February 17, 2018


Setting Greater Expectations

Nina AllenThis month, Titan Books will release a new edition of Nina Allan’s complex novel of a dystopian, but not-too-distant future society, The Race. In it, award-winning science fiction author Nina Allan proves that complex social dilemmas and troubled characters are not limited to traditional novels.

We spoke with the author at her U.K. home to find out more.

Reviewers have compared The Race to classics like David Mitchell’s Cloud Atlas or Emily St John Mandel’s Station Eleven. High praise indeed.
I feel very positive about the comparison. David Mitchell was very important in the process of making speculative fiction more accessible, and even more acceptable to an audience who thought that science fiction wasn’t for them. Cloud Atlas did a great deal to open up the field for science fiction writers who cherish literary values, and for mainstream literary writers who want to experiment more with the tropes and ideas of science fiction. Station Eleven has continued that trend. It has bridged the gap between literary fiction and science fiction, reaching out to a vast reader demographic.

Why do you suppose that is?
I think people enjoy the characterization in these works. In Station Eleven, Mandel took an apocalyptic disaster story and made it about ordinary individuals in a very interesting way. “Hard” science fiction writers like Clarke or Egan are more wrapped up in the technology, and haven’t paid as much attention to character.

TheRace_NinaAllen_170pxWhat are the parallels in your novel to those works?
I like to think of The Race as a “Mobius strip” of a novel. There are four main characters, each comprising about a quarter of the book, and each with their own story in different, non-sequential periods of time. Each one seems to be a different story, but there are filaments of interconnection. By the end of the book, it becomes clear how the characters and the supposedly science fiction segments are all related. The epilogue is the story of what happens later in life to a character from the first part of the book.

When you were writing, did you have a specific purpose or end goal in mind for your audience?
In my writing, I’ve always been obsessed with possibilities—where roads in life diverge. Everyone on the planet makes myriads of decisions, some of which appear inconsequential while others have huge consequences. I love giving readers something they can think about, something that they can work out themselves. It’s like some forms of gaming where you progress forward and make choices, and your own choices in that narrative will impact how you see it.

So, you’re involving the reader in the journey.
Yes. It’s giving the reader enough to make them feel they can engage with those characters, and keep going—much like a TV series or even a video game, where you’ve invested yourself in the characters as much as the story arc. Those I call “consumers of story” are invested for the long term, and are willing to keep turning the page wherever the story goes.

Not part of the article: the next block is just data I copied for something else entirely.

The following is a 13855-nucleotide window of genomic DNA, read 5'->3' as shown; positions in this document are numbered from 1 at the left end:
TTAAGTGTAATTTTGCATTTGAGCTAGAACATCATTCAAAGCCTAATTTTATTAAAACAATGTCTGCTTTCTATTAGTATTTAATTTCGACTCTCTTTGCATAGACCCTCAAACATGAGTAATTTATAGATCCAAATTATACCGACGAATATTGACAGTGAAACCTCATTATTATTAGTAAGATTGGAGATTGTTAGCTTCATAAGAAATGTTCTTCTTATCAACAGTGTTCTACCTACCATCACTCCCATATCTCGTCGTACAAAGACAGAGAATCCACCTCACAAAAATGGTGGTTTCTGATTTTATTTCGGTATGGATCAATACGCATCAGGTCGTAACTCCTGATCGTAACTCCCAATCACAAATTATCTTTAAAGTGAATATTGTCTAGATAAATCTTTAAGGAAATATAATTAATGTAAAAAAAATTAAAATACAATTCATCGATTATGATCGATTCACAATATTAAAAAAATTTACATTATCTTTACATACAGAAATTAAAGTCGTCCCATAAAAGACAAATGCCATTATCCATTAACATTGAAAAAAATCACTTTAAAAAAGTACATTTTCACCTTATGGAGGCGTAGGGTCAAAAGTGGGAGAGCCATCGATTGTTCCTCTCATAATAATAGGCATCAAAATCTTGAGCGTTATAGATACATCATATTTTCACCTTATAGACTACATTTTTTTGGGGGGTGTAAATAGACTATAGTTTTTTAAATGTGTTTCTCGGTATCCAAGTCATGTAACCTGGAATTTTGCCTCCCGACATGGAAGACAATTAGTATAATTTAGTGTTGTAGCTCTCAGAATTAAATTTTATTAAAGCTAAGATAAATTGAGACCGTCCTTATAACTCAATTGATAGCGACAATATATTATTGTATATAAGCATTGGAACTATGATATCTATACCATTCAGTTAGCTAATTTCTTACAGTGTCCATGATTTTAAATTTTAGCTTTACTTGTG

Does that mean these consumers are becoming less interested in “snacking” on small bits of stories, and more open to stories with direction and duration?
Oh, yes. I think it’s really positive. Ten years ago, you heard it said that the Internet was going to be the doom of the book. We were all going to be so Attention Deficit that we won’t be able to concentrate on longer narrative. I think it has been the opposite. What digitalization has brought is a diversification of approach. It opens up new possibilities for telling stories. You can still use a common old book to do that.

Are there other ways to tell stories like this?
I think books are one of many ways, but I’m not dogmatic about it. For me, books are still the number one method of communicating. Nothing else gives that one-on-one experience, that level of immersion. A book is the most pungent, poignant, and personal version of virtual reality that exists. When you open a book, it’s just you and that world. You create everything. As you turn the pages, you’re creating the characters—what they look like, how they sound. You’re creating their surroundings. It’s a completely interactive process.

That’s my personal view; I adore books. Other people may feel differently, and will find other ways of creating story, but I don’t think any one way of doing this excludes the others. There’s room for everything, so I’m not at all worried about the death of the book.

I’m sure that would sit well with librarians. What would you tell them about this particular book?
First, I’d say that if you’ve read Cloud Atlas, you will like this book. Also, it will appeal to those who prefer works at the edge of a genre, like Kazuo Ishiguro’s Never Let Me Go. That was undoubtedly science fiction, but also preoccupied with human relationships and issues. There are more and more books of this type, that probe into things that are happening in the world—like climate change and globalization—about where we are going as a race.

Does that have anything to do with your book title, The Race?
The title of the novel is very relevant. It’s a story about people—ordinary people in extraordinary situations. It’s about the human race, but it also has genetically altered beings (dogs with human DNA, originally designed for military use) who race for sport. It also deals with people who are genetically altered—originally to communicate with these “smart dogs”—who are essentially a new race.


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